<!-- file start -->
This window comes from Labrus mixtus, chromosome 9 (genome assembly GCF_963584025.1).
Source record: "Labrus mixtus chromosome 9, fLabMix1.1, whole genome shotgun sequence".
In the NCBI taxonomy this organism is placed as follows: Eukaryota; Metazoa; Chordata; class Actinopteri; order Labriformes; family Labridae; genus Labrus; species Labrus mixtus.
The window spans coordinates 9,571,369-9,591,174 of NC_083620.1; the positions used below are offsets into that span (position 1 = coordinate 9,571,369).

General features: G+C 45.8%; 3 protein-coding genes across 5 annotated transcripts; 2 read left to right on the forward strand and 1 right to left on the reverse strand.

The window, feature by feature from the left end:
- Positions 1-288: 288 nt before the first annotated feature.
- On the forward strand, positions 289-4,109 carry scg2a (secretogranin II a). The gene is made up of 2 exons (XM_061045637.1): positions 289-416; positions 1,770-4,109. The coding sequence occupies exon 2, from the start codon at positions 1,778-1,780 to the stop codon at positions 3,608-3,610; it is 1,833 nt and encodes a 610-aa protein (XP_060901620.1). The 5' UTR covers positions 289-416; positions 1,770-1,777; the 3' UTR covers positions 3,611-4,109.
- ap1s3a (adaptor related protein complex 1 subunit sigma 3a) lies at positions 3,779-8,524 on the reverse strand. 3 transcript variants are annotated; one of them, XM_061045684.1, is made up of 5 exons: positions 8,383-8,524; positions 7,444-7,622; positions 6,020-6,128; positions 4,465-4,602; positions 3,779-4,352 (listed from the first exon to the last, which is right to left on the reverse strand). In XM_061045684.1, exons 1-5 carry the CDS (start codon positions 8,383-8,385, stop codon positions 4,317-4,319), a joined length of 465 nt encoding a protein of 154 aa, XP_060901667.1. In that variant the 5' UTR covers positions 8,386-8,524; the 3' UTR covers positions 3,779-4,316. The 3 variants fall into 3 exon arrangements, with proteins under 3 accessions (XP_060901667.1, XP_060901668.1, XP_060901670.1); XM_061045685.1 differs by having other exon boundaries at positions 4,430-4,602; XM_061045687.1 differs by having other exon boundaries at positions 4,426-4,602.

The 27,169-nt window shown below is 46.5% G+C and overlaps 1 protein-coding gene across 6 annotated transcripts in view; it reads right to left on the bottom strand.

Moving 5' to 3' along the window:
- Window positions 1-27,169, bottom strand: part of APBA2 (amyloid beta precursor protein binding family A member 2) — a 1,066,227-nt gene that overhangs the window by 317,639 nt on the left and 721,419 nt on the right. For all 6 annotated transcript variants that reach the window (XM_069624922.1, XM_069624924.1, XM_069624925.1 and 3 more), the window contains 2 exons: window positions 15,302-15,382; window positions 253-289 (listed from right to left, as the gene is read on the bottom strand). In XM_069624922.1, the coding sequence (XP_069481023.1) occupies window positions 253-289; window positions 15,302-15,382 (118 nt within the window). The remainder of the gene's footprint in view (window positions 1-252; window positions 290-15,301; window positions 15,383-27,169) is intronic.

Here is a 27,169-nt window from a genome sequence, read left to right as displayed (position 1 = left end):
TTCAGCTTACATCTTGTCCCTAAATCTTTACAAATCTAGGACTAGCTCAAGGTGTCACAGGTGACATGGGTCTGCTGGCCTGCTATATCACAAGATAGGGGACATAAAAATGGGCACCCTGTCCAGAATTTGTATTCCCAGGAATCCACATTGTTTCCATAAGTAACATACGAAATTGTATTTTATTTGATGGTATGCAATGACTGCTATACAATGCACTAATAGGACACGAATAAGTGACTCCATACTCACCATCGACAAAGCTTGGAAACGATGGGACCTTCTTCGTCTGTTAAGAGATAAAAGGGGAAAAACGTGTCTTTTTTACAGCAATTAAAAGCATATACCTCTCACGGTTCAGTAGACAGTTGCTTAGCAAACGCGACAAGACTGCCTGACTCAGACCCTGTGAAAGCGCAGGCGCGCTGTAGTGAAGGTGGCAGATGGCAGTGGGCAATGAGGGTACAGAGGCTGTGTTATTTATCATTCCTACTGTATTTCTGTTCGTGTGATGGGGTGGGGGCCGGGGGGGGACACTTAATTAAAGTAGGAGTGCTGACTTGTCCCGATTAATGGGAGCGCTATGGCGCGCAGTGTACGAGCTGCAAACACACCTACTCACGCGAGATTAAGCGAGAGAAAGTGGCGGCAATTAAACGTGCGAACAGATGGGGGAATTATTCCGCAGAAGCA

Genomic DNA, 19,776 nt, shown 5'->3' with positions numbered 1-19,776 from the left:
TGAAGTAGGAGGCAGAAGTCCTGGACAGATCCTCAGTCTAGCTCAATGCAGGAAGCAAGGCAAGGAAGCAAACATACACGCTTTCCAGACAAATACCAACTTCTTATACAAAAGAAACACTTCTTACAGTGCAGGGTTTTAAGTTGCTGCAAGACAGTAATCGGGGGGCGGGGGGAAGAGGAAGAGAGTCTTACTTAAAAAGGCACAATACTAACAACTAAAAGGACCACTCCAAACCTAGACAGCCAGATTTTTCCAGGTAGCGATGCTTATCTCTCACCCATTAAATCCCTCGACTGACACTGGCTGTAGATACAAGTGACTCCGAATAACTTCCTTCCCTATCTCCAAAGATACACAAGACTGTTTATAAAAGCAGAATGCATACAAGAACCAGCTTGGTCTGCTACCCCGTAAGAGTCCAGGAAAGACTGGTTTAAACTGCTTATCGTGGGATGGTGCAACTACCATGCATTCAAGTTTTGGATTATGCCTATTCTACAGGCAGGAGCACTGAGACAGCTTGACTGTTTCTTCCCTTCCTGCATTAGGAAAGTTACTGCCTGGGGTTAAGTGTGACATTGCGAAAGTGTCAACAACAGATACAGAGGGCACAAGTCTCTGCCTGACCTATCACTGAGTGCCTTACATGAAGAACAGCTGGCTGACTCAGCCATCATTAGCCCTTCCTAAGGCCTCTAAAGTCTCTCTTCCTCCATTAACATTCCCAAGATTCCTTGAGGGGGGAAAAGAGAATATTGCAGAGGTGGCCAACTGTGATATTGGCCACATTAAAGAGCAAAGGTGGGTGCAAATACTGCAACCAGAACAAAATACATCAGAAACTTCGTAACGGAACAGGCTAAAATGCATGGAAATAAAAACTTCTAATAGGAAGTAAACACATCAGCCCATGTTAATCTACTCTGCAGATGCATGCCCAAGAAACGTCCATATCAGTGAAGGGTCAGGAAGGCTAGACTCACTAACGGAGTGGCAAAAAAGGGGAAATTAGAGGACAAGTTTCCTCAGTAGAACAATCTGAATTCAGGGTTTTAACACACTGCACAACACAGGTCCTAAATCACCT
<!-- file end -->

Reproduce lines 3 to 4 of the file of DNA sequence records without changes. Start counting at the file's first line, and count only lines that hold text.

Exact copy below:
In the NCBI taxonomy this organism is placed as follows: Eukaryota; Metazoa; Chordata; class Actinopteri; order Labriformes; family Labridae; genus Labrus; species Labrus mixtus.
The window spans coordinates 9,571,369-9,591,174 of NC_083620.1; the positions used below are offsets into that span (position 1 = coordinate 9,571,369).